Now, this speaker because of having settled his quarrel with the snake can simply accept that creature as just another one of “God’s creatures,” instead of the ghastly interloper who destroyed the bliss of paradise for the original pair and all their progeny thenceforth.

Third Line: “But with the bit of a small boy that is left in me”

Now the speaker employs a mighty shift: this apparently enlightened speaker, who can claim to having settled for himself the issue of evil in the world, is now admitting that he still retains a bit of naïveté. The speaker is admitting that he still possesses, at least in part, the disposition of “a small boy.” Small boys do things that big boys eschew, so the speaker may be retreating from his earlier earth-shattering claim.

Fourth Line: “You may expect that I will from year to year”

The speaker now keeps readers in suspense for at least one more line, making them wonder what to expect. The speaker is also alerting readers that whatever naïveté he will continue to hold will be done indefinitely, that is, the speaker will likely continue his present level of awareness to the end of his life, “from year to year.” He sees, at this point, no time in future that he will change his position.

Fifth Line: “Throw a few rocks in His direction”

The speaker then reveals that he will “throw rocks”; he will metaphorically complain about God’s ways. Such complaints may be anything from weak-faith implications to haunting jibes that question God’s love and fairness.

The Importance of Pronoun Capitalization in “Maturity Pains”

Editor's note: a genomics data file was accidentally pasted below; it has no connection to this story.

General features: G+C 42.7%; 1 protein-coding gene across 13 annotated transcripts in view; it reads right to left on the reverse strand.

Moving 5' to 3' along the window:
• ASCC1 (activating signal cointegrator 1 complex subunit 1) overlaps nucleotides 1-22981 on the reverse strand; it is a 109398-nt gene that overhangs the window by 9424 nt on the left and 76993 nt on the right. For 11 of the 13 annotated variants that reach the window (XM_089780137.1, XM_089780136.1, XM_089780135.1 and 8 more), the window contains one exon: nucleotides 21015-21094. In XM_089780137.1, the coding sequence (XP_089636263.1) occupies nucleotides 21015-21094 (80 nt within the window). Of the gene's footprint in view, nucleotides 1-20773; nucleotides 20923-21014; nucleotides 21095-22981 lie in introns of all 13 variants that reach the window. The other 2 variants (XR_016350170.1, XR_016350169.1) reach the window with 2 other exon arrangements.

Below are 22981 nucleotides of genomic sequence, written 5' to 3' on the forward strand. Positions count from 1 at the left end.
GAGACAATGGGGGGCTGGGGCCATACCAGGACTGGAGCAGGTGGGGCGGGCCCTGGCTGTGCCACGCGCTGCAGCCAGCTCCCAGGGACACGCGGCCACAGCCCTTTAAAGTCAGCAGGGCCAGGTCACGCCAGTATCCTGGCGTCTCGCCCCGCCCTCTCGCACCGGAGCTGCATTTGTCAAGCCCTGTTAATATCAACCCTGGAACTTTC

Upon first encountering the final line in this poem, most readers likely interpret the throwing of rocks as the speaker throwing rocks at the snake because that is what small boys do. Remembering that in the third line the speaker has referred to that “small boy” whom he still retains in his psyche, and then by immediate association—“small boy” plus “snake” plus “rocks” signals that the speaker will continue to throw rocks at the snake throughout his remaining years, that is, the speaker will continue to complain about evil for the rest of his life, despite the fact that he has actually accepted evil as a part of God’s plan.

As sensible as that interpretation seems, it is not what the speaker has actually said. Compare the following lines and look closely:

1. “Throw a few rocks in His direction”

2. “Throw a few rocks in his direction”

If the speaker had finished his poem with the second line, then the simple interpretation of complaining about evil would be accurate. But the speaker concluded with the first line in which he capitalized “His”; this capitalization indicates that the speaker is referring to “God” not the snake. The speaker will continue to throw rocks in God’s direction. He will continue to complain and argue with God.

No Blasphemy

With such a revelation, the speaker might be accused of blasphemy; after all, is it not improper to throw rocks at God, or even argue with or question God? Well, no. If a human being considers God his father, mother, creator, closer than any other relationship, and one realizes that each human being, each human soul, is a spark of God, then the most natural thing in the world is to question, to wonder about what God is and what God wants from one, as one attempts to live the life of a human being on this mud ball of a planet that God has also created.

As a child grows to maturity guided by loving parents, the child may not always understand the guidance of those parents and thus will question, even argue with those parents. God would expect nothing less from His created beings—those to whom He has given free will. Only atheists do not question God. Why would they? According to them, there is no such being to question.

© 2020 Linda Sue Grimes